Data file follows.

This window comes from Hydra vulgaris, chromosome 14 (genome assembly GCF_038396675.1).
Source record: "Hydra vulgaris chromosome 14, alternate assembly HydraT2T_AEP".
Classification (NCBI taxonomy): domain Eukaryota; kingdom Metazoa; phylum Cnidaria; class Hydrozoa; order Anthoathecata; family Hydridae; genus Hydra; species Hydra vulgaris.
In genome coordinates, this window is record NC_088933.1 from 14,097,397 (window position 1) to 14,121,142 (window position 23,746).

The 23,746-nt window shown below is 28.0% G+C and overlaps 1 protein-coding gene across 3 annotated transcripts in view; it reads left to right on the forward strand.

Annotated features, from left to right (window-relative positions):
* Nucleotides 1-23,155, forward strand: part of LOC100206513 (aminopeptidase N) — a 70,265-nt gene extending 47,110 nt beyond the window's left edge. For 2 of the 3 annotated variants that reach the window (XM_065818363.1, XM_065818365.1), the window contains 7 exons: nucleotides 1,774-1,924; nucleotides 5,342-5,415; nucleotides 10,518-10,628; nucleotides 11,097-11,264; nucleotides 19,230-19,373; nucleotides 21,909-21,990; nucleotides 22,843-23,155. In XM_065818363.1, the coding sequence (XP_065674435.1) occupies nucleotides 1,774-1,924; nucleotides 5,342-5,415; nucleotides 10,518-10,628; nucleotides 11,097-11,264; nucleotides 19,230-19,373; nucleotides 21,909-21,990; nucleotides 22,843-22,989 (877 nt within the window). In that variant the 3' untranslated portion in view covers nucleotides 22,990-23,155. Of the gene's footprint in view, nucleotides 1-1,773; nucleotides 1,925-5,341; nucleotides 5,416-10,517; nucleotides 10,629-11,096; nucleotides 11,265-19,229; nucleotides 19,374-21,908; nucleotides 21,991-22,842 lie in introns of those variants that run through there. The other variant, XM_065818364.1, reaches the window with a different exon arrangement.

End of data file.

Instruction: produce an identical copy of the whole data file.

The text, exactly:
This window comes from Hydra vulgaris, chromosome 14 (genome assembly GCF_038396675.1).
Source record: "Hydra vulgaris chromosome 14, alternate assembly HydraT2T_AEP".
Classification (NCBI taxonomy): domain Eukaryota; kingdom Metazoa; phylum Cnidaria; class Hydrozoa; order Anthoathecata; family Hydridae; genus Hydra; species Hydra vulgaris.
In genome coordinates, this window is record NC_088933.1 from 14,097,397 (window position 1) to 14,121,142 (window position 23,746).

The 23,746-nt window shown below is 28.0% G+C and overlaps 1 protein-coding gene across 3 annotated transcripts in view; it reads left to right on the forward strand.

Annotated features, from left to right (window-relative positions):
* Nucleotides 1-23,155, forward strand: part of LOC100206513 (aminopeptidase N) — a 70,265-nt gene extending 47,110 nt beyond the window's left edge. For 2 of the 3 annotated variants that reach the window (XM_065818363.1, XM_065818365.1), the window contains 7 exons: nucleotides 1,774-1,924; nucleotides 5,342-5,415; nucleotides 10,518-10,628; nucleotides 11,097-11,264; nucleotides 19,230-19,373; nucleotides 21,909-21,990; nucleotides 22,843-23,155. In XM_065818363.1, the coding sequence (XP_065674435.1) occupies nucleotides 1,774-1,924; nucleotides 5,342-5,415; nucleotides 10,518-10,628; nucleotides 11,097-11,264; nucleotides 19,230-19,373; nucleotides 21,909-21,990; nucleotides 22,843-22,989 (877 nt within the window). In that variant the 3' untranslated portion in view covers nucleotides 22,990-23,155. Of the gene's footprint in view, nucleotides 1-1,773; nucleotides 1,925-5,341; nucleotides 5,416-10,517; nucleotides 10,629-11,096; nucleotides 11,265-19,229; nucleotides 19,374-21,908; nucleotides 21,991-22,842 lie in introns of those variants that run through there. The other variant, XM_065818364.1, reaches the window with a different exon arrangement.